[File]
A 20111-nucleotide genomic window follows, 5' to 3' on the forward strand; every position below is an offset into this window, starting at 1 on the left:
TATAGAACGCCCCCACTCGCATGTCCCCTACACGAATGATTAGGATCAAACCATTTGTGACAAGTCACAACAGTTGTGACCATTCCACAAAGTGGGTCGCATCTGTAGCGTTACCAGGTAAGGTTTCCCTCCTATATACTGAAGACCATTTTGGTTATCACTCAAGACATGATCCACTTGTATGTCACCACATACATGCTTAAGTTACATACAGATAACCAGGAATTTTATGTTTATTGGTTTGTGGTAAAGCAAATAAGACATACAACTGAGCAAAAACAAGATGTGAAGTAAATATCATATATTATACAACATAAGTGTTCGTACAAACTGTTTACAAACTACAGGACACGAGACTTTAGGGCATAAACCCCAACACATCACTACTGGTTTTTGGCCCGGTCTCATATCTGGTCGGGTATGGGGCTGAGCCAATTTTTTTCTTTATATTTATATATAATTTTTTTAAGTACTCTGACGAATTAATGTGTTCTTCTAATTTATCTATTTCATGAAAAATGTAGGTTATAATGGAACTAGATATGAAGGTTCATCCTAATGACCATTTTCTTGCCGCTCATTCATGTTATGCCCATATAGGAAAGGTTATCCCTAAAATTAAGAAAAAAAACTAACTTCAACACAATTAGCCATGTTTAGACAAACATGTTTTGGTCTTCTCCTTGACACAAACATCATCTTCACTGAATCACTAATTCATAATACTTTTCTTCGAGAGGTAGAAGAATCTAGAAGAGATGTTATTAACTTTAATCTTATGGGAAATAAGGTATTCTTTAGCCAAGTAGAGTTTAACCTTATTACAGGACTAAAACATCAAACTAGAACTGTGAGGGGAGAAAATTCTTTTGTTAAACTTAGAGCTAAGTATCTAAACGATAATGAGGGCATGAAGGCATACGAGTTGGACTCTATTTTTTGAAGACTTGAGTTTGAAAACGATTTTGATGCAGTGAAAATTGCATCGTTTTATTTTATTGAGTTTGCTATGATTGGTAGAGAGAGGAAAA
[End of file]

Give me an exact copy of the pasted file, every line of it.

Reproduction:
A 20111-nucleotide genomic window follows, 5' to 3' on the forward strand; every position below is an offset into this window, starting at 1 on the left:
TATAGAACGCCCCCACTCGCATGTCCCCTACACGAATGATTAGGATCAAACCATTTGTGACAAGTCACAACAGTTGTGACCATTCCACAAAGTGGGTCGCATCTGTAGCGTTACCAGGTAAGGTTTCCCTCCTATATACTGAAGACCATTTTGGTTATCACTCAAGACATGATCCACTTGTATGTCACCACATACATGCTTAAGTTACATACAGATAACCAGGAATTTTATGTTTATTGGTTTGTGGTAAAGCAAATAAGACATACAACTGAGCAAAAACAAGATGTGAAGTAAATATCATATATTATACAACATAAGTGTTCGTACAAACTGTTTACAAACTACAGGACACGAGACTTTAGGGCATAAACCCCAACACATCACTACTGGTTTTTGGCCCGGTCTCATATCTGGTCGGGTATGGGGCTGAGCCAATTTTTTTCTTTATATTTATATATAATTTTTTTAAGTACTCTGACGAATTAATGTGTTCTTCTAATTTATCTATTTCATGAAAAATGTAGGTTATAATGGAACTAGATATGAAGGTTCATCCTAATGACCATTTTCTTGCCGCTCATTCATGTTATGCCCATATAGGAAAGGTTATCCCTAAAATTAAGAAAAAAAACTAACTTCAACACAATTAGCCATGTTTAGACAAACATGTTTTGGTCTTCTCCTTGACACAAACATCATCTTCACTGAATCACTAATTCATAATACTTTTCTTCGAGAGGTAGAAGAATCTAGAAGAGATGTTATTAACTTTAATCTTATGGGAAATAAGGTATTCTTTAGCCAAGTAGAGTTTAACCTTATTACAGGACTAAAACATCAAACTAGAACTGTGAGGGGAGAAAATTCTTTTGTTAAACTTAGAGCTAAGTATCTAAACGATAATGAGGGCATGAAGGCATACGAGTTGGACTCTATTTTTTGAAGACTTGAGTTTGAAAACGATTTTGATGCAGTGAAAATTGCATCGTTTTATTTTATTGAGTTTGCTATGATTGGTAGAGAGAGGAAAA